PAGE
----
About BCG Attorney Search

BCG Attorney Search matches attorneys and law firms with unparalleled expertise and drive, while achieving results. Known globally for its success in locating and placing attorneys in law firms of all sizes, BCG Attorney Search has placed thousands of attorneys in law firms in thousands of different law firms around the country. Unlike other legal placement firms, BCG Attorney Search brings massive resources of over 150 employees to its placement efforts locating positions and opportunities its competitors simply cannot. Every legal recruiter at BCG Attorney Search is a former successful attorney who attended a top law school, worked in top law firms and brought massive drive and commitment to their work. BCG Attorney Search legal recruiters take your legal career seriously and understand attorneys. For more information, please visit www.BCGSearch.com.

Harrison Barnes does a weekly free webinar with live Q&A for attorneys and law students each Wednesday at 10:00 am PST. You can attend anonymously and ask questions about your career, this article, or any other legal career-related topics. You can sign up for the weekly webinar here: Register on Zoom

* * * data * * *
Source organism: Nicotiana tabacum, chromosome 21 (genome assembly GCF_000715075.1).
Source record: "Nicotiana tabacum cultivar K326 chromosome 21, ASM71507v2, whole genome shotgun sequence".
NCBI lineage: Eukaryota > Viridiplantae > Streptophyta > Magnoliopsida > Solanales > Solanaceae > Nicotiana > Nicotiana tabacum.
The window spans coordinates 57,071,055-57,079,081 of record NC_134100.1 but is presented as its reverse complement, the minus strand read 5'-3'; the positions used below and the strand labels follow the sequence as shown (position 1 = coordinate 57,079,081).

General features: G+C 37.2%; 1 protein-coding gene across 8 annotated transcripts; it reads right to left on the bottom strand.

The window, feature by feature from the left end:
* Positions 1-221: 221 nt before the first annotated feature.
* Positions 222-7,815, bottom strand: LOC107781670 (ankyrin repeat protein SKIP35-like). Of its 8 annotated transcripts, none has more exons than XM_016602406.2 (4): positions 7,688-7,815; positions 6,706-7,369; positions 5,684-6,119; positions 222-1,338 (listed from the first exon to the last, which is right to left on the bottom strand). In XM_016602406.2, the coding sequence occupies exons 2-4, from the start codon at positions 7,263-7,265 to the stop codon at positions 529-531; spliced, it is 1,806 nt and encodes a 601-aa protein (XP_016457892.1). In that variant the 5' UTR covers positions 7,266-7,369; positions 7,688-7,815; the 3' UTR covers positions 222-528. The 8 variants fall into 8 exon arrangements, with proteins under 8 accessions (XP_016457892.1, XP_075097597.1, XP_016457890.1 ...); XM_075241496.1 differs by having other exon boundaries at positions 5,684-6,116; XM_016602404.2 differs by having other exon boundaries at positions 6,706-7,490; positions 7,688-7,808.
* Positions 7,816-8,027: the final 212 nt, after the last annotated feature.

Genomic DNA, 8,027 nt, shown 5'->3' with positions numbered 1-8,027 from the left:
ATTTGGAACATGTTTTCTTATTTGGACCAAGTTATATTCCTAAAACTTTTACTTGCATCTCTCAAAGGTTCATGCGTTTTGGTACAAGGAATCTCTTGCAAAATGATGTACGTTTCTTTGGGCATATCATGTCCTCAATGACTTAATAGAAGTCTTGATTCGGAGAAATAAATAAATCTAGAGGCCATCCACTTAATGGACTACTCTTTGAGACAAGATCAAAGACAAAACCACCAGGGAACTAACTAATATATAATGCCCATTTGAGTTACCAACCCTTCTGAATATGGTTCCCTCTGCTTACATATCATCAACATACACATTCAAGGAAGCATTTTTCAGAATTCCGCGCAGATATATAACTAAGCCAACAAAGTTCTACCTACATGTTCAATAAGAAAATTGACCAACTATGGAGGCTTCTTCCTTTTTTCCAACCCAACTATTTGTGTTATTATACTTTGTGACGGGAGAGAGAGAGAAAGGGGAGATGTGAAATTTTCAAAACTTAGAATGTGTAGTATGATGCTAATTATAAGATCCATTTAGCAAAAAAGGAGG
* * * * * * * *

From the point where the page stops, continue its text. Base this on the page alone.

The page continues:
Harrison also does a weekly free webinar with live Q&A for law firms, companies, and others who hire attorneys each Wednesday at 10:00 am PST. You can sign up for the weekly webinar here: Register on Zoom

You can browse a list of past webinars here: Webinar Replays

You can also listen to Harrison Barnes Podcasts here: Attorney Career Advice Podcasts

You can also read Harrison Barnes' articles and books here: Harrison's Perspectives

Harrison Barnes is the legal profession's mentor and may be the only person in your legal career who will tell you why you are not reaching your full potential and what you really need to do to grow as an attorney--regardless of how much it hurts. If you prefer truth to stagnation, growth to comfort, and actionable ideas instead of fluffy concepts, you and Harrison will get along just fine. If, however, you want to stay where you are, talk about your past successes, and feel comfortable, Harrison is not for you.

Truly great mentors are like parents, doctors, therapists, spiritual figures, and others because in order to help you they need to expose you to pain and expose your weaknesses. But suppose you act on the advice and pain created by a mentor. In that case, you will become better: a better attorney, better employees, a better boss, know where you are going, and appreciate where you have been--you will hopefully also become a happier and better person. As you learn from Harrison, he hopes he will become your mentor.

To read more career and life advice articles visit Harrison's personal blog.